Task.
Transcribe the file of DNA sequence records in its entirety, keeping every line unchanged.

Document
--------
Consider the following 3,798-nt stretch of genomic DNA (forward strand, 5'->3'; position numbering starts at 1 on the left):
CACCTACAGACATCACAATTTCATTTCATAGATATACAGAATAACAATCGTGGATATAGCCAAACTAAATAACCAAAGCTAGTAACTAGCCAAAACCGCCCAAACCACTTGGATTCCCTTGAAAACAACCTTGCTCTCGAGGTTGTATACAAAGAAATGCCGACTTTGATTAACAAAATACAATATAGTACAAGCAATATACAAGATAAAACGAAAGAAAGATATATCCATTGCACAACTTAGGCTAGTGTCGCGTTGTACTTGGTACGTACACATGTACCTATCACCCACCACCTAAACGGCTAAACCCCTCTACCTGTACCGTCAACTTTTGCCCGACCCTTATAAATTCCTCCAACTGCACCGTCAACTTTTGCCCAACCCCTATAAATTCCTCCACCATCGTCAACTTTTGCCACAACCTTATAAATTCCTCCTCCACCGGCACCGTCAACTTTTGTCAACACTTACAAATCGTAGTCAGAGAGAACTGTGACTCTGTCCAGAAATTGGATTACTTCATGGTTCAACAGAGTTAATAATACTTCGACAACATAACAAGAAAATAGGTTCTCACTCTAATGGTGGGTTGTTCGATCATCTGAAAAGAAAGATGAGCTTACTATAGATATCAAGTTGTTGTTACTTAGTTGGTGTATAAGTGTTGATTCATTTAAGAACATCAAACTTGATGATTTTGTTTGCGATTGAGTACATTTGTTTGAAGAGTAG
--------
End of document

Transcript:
Consider the following 3,798-nt stretch of genomic DNA (forward strand, 5'->3'; position numbering starts at 1 on the left):
CACCTACAGACATCACAATTTCATTTCATAGATATACAGAATAACAATCGTGGATATAGCCAAACTAAATAACCAAAGCTAGTAACTAGCCAAAACCGCCCAAACCACTTGGATTCCCTTGAAAACAACCTTGCTCTCGAGGTTGTATACAAAGAAATGCCGACTTTGATTAACAAAATACAATATAGTACAAGCAATATACAAGATAAAACGAAAGAAAGATATATCCATTGCACAACTTAGGCTAGTGTCGCGTTGTACTTGGTACGTACACATGTACCTATCACCCACCACCTAAACGGCTAAACCCCTCTACCTGTACCGTCAACTTTTGCCCGACCCTTATAAATTCCTCCAACTGCACCGTCAACTTTTGCCCAACCCCTATAAATTCCTCCACCATCGTCAACTTTTGCCACAACCTTATAAATTCCTCCTCCACCGGCACCGTCAACTTTTGTCAACACTTACAAATCGTAGTCAGAGAGAACTGTGACTCTGTCCAGAAATTGGATTACTTCATGGTTCAACAGAGTTAATAATACTTCGACAACATAACAAGAAAATAGGTTCTCACTCTAATGGTGGGTTGTTCGATCATCTGAAAAGAAAGATGAGCTTACTATAGATATCAAGTTGTTGTTACTTAGTTGGTGTATAAGTGTTGATTCATTTAAGAACATCAAACTTGATGATTTTGTTTGCGATTGAGTACATTTGTTTGAAGAGTAG